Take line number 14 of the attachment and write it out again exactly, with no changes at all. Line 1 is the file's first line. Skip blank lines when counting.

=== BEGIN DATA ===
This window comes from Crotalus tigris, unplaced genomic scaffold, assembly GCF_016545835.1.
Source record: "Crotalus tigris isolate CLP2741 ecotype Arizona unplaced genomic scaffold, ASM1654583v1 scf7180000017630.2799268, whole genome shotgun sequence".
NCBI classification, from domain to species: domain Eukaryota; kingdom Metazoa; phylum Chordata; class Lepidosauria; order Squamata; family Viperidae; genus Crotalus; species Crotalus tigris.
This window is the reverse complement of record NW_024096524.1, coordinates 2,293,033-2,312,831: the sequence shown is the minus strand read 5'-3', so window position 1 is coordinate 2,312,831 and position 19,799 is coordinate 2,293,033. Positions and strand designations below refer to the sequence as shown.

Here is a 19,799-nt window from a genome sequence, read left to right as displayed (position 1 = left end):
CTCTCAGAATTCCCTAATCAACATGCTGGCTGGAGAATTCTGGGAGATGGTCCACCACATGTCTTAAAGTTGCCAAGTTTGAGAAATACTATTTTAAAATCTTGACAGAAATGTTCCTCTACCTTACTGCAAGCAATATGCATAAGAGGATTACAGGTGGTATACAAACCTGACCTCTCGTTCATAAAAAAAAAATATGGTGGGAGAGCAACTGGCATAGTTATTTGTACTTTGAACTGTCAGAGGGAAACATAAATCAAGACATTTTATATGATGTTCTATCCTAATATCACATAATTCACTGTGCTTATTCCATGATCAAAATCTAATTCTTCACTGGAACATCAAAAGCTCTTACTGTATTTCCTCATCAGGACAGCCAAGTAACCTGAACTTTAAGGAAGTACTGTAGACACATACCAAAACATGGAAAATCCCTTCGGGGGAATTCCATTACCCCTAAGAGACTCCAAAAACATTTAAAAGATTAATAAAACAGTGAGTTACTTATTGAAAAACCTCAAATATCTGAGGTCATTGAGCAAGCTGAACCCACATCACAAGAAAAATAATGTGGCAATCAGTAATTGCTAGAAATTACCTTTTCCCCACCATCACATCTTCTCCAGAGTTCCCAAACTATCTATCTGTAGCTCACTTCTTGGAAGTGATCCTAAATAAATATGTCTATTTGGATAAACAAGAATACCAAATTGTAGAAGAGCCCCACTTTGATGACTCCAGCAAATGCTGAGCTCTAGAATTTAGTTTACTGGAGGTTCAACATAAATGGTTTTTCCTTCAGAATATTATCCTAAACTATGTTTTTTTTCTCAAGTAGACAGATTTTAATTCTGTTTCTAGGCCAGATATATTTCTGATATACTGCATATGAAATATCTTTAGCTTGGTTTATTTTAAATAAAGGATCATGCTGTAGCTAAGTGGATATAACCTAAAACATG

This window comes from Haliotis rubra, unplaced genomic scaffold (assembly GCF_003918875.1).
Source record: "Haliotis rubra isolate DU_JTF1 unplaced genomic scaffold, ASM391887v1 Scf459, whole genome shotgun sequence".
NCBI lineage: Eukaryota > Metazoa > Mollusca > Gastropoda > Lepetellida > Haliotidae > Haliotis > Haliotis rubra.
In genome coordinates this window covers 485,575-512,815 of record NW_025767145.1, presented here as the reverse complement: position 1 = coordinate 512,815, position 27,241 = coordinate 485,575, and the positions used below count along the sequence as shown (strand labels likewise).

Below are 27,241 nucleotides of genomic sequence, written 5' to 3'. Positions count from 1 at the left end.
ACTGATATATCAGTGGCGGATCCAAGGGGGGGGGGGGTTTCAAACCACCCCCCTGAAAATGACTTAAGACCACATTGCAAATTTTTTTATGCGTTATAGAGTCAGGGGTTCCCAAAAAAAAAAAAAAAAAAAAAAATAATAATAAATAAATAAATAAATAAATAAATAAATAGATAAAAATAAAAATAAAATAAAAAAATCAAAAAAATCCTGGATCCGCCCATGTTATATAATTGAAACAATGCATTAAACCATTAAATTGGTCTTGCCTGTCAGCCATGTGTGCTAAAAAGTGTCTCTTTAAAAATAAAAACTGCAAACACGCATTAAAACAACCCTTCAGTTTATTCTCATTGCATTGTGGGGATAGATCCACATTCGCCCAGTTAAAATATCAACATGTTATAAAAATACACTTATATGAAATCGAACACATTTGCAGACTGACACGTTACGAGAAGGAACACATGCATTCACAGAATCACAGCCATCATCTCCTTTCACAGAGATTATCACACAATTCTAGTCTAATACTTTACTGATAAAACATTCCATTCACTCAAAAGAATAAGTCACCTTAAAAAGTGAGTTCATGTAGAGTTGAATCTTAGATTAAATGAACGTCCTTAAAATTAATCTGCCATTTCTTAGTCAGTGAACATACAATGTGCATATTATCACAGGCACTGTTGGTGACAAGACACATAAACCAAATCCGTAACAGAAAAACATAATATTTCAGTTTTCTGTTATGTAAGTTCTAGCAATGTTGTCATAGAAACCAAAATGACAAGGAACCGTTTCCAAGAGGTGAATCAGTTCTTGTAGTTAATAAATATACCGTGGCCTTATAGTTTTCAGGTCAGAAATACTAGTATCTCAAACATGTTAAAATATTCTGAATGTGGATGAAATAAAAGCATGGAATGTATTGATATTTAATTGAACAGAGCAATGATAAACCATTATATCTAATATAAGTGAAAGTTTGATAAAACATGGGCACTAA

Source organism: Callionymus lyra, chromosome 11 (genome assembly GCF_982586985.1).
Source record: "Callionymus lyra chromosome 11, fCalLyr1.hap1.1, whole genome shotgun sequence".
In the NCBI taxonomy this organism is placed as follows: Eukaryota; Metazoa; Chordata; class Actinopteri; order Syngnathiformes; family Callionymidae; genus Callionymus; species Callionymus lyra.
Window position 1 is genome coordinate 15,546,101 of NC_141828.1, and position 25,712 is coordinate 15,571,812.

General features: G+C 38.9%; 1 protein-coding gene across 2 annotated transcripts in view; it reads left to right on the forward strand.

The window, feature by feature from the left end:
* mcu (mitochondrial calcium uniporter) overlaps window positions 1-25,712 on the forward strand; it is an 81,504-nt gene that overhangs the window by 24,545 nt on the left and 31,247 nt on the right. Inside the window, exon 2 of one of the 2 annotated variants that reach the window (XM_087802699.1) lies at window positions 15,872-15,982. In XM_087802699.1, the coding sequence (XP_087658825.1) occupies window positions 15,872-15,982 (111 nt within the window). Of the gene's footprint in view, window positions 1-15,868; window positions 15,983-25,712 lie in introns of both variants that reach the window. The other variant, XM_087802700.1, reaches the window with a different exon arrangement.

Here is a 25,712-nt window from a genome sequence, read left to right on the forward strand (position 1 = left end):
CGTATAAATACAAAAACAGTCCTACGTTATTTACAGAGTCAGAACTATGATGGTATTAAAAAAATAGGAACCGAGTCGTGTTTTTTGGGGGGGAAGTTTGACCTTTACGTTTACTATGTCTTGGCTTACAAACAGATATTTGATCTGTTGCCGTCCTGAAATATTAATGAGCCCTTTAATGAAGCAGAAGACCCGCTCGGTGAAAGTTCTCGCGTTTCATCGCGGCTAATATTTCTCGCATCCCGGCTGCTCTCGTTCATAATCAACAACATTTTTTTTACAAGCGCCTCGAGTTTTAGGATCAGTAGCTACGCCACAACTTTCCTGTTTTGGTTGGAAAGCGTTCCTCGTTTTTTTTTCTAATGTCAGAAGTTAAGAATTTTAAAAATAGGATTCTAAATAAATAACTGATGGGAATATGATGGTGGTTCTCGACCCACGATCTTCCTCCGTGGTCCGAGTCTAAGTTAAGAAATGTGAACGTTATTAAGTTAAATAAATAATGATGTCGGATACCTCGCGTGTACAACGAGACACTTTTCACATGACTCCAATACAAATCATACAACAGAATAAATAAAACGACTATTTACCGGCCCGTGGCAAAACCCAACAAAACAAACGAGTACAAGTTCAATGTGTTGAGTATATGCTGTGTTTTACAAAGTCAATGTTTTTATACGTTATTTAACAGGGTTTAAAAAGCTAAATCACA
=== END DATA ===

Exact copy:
Source record: "Callionymus lyra chromosome 11, fCalLyr1.hap1.1, whole genome shotgun sequence".